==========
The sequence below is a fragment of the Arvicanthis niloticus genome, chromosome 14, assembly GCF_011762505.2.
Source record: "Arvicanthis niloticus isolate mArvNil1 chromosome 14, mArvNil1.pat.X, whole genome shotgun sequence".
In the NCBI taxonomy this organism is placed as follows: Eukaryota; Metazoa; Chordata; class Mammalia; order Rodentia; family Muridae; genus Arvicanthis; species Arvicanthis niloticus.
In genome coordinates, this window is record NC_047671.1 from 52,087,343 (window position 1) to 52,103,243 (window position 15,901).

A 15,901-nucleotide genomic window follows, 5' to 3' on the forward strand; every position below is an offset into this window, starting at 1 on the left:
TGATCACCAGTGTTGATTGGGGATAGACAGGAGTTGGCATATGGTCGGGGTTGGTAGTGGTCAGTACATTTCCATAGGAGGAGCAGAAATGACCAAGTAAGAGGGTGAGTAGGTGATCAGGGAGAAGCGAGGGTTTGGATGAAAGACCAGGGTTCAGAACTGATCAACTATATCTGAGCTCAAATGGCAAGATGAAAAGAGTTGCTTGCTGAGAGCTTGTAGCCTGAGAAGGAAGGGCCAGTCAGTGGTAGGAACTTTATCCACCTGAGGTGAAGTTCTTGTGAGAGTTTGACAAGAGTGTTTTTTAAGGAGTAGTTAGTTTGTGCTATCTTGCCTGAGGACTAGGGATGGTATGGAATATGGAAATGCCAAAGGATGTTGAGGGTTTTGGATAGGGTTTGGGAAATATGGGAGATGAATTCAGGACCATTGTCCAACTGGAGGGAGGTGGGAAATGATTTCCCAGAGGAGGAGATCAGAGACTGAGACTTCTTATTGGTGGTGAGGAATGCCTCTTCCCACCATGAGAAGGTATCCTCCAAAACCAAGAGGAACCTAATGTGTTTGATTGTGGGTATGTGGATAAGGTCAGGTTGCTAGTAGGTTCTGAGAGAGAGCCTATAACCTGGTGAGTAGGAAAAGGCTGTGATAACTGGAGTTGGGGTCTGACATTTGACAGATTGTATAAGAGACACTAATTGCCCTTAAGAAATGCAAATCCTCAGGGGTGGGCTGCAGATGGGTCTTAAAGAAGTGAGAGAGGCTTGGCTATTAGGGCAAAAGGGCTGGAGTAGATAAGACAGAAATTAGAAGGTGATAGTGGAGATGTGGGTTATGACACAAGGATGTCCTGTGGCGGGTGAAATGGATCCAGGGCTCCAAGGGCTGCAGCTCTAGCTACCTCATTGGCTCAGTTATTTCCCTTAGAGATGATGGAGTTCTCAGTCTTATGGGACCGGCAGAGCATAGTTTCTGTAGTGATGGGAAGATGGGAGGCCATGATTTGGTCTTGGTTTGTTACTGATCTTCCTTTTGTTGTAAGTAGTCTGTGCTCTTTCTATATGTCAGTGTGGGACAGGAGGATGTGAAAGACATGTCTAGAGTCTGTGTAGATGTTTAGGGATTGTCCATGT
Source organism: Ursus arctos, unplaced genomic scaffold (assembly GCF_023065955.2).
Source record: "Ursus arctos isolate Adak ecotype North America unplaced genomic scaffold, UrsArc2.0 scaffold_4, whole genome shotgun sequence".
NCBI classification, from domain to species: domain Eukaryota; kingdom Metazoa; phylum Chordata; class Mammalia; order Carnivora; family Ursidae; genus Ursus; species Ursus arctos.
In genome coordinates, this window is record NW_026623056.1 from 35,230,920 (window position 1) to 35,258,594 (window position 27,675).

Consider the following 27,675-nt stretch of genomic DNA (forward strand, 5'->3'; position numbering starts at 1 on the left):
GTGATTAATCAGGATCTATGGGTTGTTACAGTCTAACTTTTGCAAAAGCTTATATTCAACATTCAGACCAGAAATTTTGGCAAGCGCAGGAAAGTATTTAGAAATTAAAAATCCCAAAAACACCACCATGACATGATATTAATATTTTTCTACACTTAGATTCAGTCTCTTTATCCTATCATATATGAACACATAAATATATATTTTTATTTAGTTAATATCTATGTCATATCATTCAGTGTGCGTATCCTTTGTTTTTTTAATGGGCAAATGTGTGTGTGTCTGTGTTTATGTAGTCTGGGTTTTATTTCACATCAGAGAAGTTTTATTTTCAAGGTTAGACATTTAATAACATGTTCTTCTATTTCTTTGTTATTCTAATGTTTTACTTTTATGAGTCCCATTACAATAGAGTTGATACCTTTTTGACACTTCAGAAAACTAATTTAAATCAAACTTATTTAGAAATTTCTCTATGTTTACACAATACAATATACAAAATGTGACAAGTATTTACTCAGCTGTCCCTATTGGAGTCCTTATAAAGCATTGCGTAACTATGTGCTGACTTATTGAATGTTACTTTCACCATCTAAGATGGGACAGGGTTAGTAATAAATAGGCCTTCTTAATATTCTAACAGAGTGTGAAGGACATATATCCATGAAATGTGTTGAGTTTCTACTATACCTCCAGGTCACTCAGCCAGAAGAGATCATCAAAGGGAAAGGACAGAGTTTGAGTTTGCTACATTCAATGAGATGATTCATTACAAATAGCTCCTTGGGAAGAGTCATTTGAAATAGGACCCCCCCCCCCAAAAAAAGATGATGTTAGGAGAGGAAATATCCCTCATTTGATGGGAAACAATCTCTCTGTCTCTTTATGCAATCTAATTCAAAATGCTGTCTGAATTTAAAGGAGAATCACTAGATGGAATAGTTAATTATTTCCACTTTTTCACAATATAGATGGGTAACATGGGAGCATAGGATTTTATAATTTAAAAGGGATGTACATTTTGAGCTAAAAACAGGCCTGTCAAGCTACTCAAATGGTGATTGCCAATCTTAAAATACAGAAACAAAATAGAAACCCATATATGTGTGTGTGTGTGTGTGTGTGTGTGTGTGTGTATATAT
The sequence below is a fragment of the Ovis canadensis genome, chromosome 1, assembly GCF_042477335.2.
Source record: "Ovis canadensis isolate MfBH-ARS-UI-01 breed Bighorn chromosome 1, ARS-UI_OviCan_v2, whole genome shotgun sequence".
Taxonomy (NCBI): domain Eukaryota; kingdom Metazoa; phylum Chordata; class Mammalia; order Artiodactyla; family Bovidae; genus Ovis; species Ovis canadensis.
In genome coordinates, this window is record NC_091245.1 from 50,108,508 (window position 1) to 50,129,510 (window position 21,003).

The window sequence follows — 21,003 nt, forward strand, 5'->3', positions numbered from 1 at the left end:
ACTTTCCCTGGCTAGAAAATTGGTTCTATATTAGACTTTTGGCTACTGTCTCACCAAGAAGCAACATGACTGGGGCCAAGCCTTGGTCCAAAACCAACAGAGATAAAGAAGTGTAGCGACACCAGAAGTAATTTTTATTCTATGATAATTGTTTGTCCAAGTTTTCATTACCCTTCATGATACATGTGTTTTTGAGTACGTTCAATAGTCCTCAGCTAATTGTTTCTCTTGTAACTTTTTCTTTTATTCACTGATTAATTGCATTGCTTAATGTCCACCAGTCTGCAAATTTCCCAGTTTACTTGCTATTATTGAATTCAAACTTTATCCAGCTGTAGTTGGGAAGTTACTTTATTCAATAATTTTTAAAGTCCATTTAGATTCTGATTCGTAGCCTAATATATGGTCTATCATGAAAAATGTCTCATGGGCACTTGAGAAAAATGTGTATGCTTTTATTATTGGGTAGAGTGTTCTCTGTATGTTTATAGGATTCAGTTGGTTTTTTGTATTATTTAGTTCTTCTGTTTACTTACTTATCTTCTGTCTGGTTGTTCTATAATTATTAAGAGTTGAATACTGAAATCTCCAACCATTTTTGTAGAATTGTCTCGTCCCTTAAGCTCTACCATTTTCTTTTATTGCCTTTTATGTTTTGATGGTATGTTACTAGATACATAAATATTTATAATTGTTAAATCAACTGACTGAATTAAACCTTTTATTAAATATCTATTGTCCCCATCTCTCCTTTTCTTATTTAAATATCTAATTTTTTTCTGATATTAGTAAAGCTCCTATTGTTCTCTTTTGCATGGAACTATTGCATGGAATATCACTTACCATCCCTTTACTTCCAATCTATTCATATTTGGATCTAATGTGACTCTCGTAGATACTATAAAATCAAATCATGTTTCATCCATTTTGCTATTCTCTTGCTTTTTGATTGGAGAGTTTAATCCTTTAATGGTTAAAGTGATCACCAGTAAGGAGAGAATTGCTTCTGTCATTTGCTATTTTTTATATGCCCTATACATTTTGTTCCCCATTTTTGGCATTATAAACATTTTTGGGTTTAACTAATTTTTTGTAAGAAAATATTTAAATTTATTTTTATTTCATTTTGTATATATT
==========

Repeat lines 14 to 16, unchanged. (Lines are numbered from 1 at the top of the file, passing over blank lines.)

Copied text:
Source record: "Ovis canadensis isolate MfBH-ARS-UI-01 breed Bighorn chromosome 1, ARS-UI_OviCan_v2, whole genome shotgun sequence".
Taxonomy (NCBI): domain Eukaryota; kingdom Metazoa; phylum Chordata; class Mammalia; order Artiodactyla; family Bovidae; genus Ovis; species Ovis canadensis.
In genome coordinates, this window is record NC_091245.1 from 50,108,508 (window position 1) to 50,129,510 (window position 21,003).